Designs for opera Der Rosenkavalier by final year BA Costume for Theatre and Screen students, have been featured in Opera Now. The students, under the direction of Course Leader Kevin Freeman, created a set of costumes which were inspired by the now legendary Glyndebourne staging from 1980, produced by John Cox under the musical direction of a very youthful Sir Simon Rattle.
Der Rosenkavalier (The Knight of the Rose or The Rose-Bearer Op. 59) is a comic opera in three acts by Richard Strauss. The opera is set to an original German libretto by Hugo von Hofmannsthal and premiered in 1911. Contemporary critics might point that a haunting score coupled with a libretto that sensitively examines themes of unrequited love, sacrifice, and ageing, cannot hide the fact that Der Rosenkavalier is essentially about two teenagers who need to extricate themselves as the love interests of the older characters. However, an early twentieth century public embraced the opera and its story lines unconditionally and Der Rosenkavalier became Strauss' most popular opera during his lifetime. It remains a staple of operatic repertoire today.
Erté, Glyndebourne and Der Rosenkavalier
One of the most revered stagings of all time has to be a 1980 production presented by Glyndebourne with designs by Erté.
Romain de Tirtoff (1892-1990), also known as Erté, was a Russian-born French artist and designer whose pseudonym comes from the French pronunciation of the letters of his initials. Over his long career, he worked in fashion, jewellery, graphic arts, costume and set design for films, theatre and opera. Erté is one of the most influential designers of the 20th century. Kevin Freeman counts Erté as a major influence on his own work: “His strong graphic style of illustration, bold use of colour and clean lines was one of the main reasons I chose to study at Wimbledon in the first instance."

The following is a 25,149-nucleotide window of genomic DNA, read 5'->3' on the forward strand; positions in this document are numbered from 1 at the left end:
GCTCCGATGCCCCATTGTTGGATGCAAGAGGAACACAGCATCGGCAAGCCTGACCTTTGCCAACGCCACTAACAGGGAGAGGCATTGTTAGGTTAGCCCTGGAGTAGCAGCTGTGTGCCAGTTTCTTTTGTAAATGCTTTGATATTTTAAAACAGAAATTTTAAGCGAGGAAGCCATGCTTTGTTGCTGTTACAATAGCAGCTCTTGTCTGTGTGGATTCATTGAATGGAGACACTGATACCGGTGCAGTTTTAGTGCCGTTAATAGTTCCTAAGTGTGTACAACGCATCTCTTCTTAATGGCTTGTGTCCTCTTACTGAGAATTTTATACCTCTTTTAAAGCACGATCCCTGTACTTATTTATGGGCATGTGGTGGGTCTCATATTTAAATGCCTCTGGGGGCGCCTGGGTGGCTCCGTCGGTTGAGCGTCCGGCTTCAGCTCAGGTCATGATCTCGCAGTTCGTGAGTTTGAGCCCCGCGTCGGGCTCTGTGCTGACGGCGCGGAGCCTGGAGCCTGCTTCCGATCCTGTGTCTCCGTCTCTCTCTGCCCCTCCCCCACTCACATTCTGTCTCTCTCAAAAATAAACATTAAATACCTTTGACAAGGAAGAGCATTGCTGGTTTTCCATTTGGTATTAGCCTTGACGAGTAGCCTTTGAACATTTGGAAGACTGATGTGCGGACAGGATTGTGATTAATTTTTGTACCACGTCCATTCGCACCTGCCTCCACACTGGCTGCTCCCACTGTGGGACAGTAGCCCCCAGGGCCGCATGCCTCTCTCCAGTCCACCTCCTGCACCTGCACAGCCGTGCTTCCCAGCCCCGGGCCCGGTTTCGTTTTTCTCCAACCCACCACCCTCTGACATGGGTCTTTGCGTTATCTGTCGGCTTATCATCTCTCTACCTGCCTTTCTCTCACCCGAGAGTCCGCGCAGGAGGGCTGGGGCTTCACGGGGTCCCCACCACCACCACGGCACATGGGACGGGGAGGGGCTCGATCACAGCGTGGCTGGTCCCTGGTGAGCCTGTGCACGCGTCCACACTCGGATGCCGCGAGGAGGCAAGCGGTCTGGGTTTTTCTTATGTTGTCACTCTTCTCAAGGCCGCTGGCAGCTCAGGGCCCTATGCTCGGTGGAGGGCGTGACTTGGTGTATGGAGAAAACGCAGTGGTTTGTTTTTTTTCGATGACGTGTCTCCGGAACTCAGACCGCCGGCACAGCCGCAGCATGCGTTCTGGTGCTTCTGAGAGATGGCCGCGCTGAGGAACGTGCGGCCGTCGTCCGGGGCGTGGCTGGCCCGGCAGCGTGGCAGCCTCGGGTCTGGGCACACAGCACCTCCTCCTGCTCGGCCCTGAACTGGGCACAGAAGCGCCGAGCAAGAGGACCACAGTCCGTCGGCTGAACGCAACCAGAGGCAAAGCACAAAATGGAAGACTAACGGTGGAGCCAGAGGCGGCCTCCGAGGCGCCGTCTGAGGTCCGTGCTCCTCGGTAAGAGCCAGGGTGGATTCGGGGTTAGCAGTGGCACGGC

When Glyndebourne unveiled the designs the artist had created for its 1980 production of Richard Strauss’ Der Rosenkavalier, it was considered a tremendous coup and in fact a cloth bound book of the designs was released to mark the event. Kevin recalls,
“I remember the excitement that finding this book caused me – and also the anxiety caused by spending £65 from my student grant. However, the book has been with me ever since, surviving countless house moves and various natural disasters and remains one of my prized possessions.”
Der Rosenkavalier revisited
Glyndebourne recently staged an exhibition devoted to Erté’s original designs and Kevin presented the original sketches to his final year students to see if they could breathe new life into them. Visits to the archive at Glyndebourne resulted in an introduction to John Cox, the producer. He then came to Wimbledon to give a talk to students about the production, and to set a challenge...
The brief to students was to take the work of Erté (an artist associated with the 1920s) who had presented a romanticised view of an 1850s silhouette for a 1980s aesthetic, and update this for a contemporary audience.
All the students' creations were exhibited at Wimbledon's degree show. Check out a gallery of all the costumes here.
The full article by Kevin Freeman, BA Costume for Theatre and Screen course leader can be found in the July 2019 edition of Opera Now.
Top image: Annina in Disguise, Liv Burnage; Candelabra by Deborah Wilkins; Valzacchi by Emma Neville
All images by Ali Wright Photography.